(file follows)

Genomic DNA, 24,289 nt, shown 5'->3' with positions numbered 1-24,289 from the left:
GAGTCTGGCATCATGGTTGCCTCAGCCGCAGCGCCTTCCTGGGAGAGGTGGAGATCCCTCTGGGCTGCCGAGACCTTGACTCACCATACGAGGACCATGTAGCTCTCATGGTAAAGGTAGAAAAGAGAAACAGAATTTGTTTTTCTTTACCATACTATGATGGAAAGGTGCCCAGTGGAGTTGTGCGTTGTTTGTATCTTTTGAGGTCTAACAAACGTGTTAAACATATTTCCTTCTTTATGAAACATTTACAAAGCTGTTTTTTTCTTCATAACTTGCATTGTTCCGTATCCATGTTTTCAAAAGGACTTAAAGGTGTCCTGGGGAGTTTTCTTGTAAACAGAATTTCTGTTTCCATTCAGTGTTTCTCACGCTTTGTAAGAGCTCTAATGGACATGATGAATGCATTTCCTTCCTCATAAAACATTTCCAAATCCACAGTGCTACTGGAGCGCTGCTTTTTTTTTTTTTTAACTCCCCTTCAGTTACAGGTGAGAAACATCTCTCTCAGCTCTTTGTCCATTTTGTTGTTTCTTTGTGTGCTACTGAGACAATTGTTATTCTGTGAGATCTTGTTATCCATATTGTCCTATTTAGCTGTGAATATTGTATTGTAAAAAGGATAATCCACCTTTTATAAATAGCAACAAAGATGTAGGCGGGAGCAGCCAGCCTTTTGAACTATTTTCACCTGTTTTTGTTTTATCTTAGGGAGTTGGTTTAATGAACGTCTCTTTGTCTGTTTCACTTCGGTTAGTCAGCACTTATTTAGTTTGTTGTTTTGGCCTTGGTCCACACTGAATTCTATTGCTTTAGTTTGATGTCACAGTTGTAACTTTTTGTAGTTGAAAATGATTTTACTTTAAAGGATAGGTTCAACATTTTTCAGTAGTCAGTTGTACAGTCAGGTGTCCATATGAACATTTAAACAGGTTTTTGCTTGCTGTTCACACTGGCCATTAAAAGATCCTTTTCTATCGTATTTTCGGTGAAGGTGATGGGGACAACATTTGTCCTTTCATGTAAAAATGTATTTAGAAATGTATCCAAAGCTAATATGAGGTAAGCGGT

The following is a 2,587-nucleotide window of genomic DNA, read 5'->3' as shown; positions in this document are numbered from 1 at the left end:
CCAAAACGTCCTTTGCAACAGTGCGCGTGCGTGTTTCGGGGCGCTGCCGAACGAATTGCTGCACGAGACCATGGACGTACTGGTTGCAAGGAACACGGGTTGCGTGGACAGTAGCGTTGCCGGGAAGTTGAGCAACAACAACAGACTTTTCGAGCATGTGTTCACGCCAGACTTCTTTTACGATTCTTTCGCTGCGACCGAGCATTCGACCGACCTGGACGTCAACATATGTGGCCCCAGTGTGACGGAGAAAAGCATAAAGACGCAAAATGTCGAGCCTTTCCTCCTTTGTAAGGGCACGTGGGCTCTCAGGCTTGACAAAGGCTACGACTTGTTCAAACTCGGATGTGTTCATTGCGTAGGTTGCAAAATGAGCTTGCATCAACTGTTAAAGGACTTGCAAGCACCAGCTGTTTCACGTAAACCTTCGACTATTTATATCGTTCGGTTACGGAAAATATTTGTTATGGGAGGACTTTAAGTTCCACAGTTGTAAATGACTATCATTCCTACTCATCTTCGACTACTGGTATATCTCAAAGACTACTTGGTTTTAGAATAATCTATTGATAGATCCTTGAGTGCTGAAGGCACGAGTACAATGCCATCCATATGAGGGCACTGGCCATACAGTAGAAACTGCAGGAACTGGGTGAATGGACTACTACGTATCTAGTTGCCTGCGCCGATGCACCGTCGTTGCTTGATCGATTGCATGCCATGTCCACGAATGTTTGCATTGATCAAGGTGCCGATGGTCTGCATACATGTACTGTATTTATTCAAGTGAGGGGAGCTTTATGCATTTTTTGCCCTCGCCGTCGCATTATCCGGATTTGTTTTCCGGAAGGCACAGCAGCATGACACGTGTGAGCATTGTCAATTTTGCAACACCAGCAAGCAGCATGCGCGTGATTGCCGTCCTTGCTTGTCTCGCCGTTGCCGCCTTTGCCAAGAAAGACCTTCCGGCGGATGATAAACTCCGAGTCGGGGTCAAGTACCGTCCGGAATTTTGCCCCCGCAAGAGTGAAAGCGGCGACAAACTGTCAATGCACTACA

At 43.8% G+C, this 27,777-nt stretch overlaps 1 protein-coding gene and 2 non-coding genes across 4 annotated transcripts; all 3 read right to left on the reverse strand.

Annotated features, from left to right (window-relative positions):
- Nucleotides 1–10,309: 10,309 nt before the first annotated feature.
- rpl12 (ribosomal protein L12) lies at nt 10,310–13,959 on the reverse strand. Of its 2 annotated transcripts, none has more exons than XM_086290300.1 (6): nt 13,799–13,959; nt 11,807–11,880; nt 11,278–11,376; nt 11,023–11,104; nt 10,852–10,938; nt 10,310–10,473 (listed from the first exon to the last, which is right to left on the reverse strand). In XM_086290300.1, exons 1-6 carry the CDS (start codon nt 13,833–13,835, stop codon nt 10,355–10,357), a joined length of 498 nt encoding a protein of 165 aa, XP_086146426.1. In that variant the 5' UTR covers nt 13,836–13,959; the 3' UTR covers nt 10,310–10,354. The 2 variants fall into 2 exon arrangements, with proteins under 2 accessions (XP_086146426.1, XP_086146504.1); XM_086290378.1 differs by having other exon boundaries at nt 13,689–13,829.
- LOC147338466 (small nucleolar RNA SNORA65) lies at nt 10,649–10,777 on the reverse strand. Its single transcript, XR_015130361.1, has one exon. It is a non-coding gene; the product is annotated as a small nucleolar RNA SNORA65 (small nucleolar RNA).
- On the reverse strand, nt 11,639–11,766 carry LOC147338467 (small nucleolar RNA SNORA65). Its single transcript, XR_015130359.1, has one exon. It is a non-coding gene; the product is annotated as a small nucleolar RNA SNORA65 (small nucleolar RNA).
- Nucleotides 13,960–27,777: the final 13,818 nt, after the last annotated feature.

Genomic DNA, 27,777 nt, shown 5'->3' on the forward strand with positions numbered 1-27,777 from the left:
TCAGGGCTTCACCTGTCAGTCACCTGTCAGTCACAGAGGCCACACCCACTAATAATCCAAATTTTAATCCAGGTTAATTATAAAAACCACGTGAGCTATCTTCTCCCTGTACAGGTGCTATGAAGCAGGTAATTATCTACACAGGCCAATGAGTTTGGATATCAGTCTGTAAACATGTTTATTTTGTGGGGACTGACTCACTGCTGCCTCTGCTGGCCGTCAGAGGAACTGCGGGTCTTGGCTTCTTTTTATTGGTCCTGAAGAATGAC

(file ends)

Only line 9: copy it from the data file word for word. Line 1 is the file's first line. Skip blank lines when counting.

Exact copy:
- LOC147338466 (small nucleolar RNA SNORA65) lies at nt 10,649–10,777 on the reverse strand. Its single transcript, XR_015130361.1, has one exon. It is a non-coding gene; the product is annotated as a small nucleolar RNA SNORA65 (small nucleolar RNA).